On 1 September 1532, Anne Boleyn was raised to the title Marquess of Pembroke, in her own right. The reason? Preparation for Anne to be introduced to the king of France – King Francis I. Would Francis have remembered Anne as a maid of honor to his wife – Queen Claude?
This would have been a triumphant day for Anne – this day officially raised her up. She now had a title befitting of a queen and should no longer be considered a ‘commoner.’ The title had never been held by a woman and the earldom of Pembroke had previously been held by Henry VIII’s great-uncle, Jasper Tudor.
Along with this new title came property. It is said that Anne received five manors in Wales, one in Somerset, two in Essex, and five in Hertfordshire including Hunsdon and Eastwick.
This is shared from The Anne Boleyn Files article, “Anne Boleyn Become Marquis of Pembroke“:
” ‘Creacion of lady Anne, doughter to therle of Wilteshier, marquesse of Penbroke.’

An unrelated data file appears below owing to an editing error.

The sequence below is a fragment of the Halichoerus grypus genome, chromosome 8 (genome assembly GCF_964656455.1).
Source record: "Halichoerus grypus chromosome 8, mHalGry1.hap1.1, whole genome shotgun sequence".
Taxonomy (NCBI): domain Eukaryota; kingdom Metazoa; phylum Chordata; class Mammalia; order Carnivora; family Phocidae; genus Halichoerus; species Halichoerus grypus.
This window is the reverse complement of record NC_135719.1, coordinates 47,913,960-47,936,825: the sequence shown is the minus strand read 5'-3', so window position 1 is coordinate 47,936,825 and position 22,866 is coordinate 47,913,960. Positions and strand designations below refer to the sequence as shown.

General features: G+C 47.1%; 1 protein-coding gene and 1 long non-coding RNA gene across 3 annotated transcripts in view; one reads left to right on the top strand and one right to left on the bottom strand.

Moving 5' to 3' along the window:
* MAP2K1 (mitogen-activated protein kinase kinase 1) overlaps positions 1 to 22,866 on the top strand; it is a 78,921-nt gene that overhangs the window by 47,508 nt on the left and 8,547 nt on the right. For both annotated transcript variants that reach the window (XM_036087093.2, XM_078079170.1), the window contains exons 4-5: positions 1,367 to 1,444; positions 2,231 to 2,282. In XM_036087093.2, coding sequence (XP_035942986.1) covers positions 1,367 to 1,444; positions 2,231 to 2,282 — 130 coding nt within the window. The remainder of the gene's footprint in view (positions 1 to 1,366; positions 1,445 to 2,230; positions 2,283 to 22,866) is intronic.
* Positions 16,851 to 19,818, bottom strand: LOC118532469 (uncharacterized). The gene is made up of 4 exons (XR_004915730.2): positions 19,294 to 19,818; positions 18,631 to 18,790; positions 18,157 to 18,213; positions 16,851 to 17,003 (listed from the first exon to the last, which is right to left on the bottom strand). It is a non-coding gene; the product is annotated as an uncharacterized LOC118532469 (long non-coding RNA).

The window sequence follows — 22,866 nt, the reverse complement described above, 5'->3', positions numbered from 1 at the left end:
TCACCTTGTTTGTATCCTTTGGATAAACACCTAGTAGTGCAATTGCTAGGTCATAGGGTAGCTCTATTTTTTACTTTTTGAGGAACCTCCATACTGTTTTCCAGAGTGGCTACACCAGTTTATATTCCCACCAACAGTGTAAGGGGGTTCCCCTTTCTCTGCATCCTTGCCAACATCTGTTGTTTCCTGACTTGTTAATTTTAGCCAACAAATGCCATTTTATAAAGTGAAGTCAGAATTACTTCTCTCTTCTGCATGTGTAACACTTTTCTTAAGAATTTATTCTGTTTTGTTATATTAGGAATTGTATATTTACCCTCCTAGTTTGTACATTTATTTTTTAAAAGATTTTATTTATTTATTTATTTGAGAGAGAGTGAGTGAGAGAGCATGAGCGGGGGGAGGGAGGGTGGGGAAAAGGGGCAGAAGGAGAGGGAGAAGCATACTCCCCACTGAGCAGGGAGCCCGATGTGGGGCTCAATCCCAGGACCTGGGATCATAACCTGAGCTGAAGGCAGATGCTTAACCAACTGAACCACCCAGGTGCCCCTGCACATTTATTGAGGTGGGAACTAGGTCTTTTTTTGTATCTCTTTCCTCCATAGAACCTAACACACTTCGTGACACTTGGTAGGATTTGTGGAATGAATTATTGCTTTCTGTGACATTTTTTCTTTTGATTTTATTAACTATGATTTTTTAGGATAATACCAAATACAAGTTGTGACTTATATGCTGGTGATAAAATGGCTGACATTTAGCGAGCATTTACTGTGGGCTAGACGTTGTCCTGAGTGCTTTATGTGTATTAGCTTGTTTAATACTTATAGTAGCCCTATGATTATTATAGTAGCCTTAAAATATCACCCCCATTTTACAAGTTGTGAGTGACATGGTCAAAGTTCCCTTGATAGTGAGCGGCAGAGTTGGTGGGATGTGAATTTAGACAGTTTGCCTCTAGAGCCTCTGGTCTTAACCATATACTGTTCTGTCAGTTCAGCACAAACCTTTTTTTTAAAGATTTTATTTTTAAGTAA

Sunday, 1 Sept. 1532, 24 Hen. VIII. The lady was conveyed by noblemen and the officers of arms at Windsor Castle to the King, who was accompanied by the dukes of Norfolk and Suffolk and other noblemen, and the ambassador of France. Mr. Garter bore her patent of creation; and lady Mary, daughter to the duke of Norfolk, her mantle of crimson velvet, furred with ermines, and a coronet. The lady Marques, who was “in her hair,” and dressed in a surcoat of crimson velvet, furred with ermines, with strait sleeves, was led by Elizabeth countess of Rutland, and Dorothy countess of Sussex. While she kneeled before the King, Garter delivered her patent, which was read by the bishop of Winchester. The King invested her with the mantle and coronet, and gave her two patents,—one of her creation, the other of 1,000l. a year. She thanked the King, and returned to her chamber.’